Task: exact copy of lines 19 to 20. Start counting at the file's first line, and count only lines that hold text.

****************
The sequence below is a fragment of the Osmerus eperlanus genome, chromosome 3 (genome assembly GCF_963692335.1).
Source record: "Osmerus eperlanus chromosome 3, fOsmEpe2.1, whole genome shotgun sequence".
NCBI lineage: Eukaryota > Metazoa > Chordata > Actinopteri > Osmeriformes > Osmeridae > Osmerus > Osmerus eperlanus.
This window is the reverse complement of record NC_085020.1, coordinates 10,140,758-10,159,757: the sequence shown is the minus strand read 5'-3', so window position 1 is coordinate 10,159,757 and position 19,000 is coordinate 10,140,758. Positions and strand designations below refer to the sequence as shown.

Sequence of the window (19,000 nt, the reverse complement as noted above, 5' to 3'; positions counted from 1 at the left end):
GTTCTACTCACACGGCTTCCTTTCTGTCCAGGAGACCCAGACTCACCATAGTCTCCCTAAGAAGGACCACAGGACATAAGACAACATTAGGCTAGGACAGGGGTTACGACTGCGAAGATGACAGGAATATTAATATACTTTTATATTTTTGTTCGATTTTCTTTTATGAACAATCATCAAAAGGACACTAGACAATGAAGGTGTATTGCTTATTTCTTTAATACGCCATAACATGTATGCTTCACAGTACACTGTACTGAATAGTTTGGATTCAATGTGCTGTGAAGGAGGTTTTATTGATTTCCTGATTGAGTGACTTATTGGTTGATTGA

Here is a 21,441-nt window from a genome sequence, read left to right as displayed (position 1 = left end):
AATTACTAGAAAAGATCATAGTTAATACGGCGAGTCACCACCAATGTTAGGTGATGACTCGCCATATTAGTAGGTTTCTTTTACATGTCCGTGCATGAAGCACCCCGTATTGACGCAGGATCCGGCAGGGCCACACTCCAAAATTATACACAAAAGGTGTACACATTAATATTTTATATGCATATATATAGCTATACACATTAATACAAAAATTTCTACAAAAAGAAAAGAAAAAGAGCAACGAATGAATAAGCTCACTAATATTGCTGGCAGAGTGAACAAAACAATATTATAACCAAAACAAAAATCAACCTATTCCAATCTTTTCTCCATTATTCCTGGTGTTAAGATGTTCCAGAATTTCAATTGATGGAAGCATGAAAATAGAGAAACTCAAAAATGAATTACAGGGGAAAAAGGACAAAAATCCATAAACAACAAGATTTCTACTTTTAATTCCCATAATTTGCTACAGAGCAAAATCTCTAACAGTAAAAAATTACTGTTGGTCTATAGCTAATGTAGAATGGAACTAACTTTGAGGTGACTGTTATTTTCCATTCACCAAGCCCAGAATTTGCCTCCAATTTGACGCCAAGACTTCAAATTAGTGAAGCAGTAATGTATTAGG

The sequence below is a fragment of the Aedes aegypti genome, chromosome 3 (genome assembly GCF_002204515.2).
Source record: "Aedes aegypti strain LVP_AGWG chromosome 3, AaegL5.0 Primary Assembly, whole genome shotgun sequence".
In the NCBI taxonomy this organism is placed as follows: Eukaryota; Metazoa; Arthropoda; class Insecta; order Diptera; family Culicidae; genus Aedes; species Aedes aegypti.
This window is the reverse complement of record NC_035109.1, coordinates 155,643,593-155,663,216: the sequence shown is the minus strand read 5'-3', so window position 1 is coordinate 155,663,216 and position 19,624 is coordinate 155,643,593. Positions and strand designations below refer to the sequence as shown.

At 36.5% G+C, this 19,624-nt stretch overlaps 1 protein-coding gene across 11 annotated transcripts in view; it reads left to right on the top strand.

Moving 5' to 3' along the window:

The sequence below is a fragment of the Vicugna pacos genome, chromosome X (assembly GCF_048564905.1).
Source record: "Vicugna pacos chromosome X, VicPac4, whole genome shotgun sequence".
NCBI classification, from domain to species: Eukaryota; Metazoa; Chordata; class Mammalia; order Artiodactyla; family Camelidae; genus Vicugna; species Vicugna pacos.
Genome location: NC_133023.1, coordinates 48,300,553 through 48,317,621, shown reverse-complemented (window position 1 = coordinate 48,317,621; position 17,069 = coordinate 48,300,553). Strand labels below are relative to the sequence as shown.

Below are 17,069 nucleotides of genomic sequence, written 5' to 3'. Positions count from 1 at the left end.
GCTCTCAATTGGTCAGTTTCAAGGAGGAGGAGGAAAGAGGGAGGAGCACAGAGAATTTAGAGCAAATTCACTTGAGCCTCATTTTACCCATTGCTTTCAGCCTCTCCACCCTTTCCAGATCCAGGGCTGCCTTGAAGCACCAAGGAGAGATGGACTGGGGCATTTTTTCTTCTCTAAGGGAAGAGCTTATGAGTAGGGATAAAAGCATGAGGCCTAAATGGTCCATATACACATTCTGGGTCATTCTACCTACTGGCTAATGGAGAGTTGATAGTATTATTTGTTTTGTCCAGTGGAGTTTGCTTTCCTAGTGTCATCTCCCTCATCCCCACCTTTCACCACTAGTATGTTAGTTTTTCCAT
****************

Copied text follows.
Below are 17,069 nucleotides of genomic sequence, written 5' to 3'. Positions count from 1 at the left end.
GCTCTCAATTGGTCAGTTTCAAGGAGGAGGAGGAAAGAGGGAGGAGCACAGAGAATTTAGAGCAAATTCACTTGAGCCTCATTTTACCCATTGCTTTCAGCCTCTCCACCCTTTCCAGATCCAGGGCTGCCTTGAAGCACCAAGGAGAGATGGACTGGGGCATTTTTTCTTCTCTAAGGGAAGAGCTTATGAGTAGGGATAAAAGCATGAGGCCTAAATGGTCCATATACACATTCTGGGTCATTCTACCTACTGGCTAATGGAGAGTTGATAGTATTATTTGTTTTGTCCAGTGGAGTTTGCTTTCCTAGTGTCATCTCCCTCATCCCCACCTTTCACCACTAGTATGTTAGTTTTTCCAT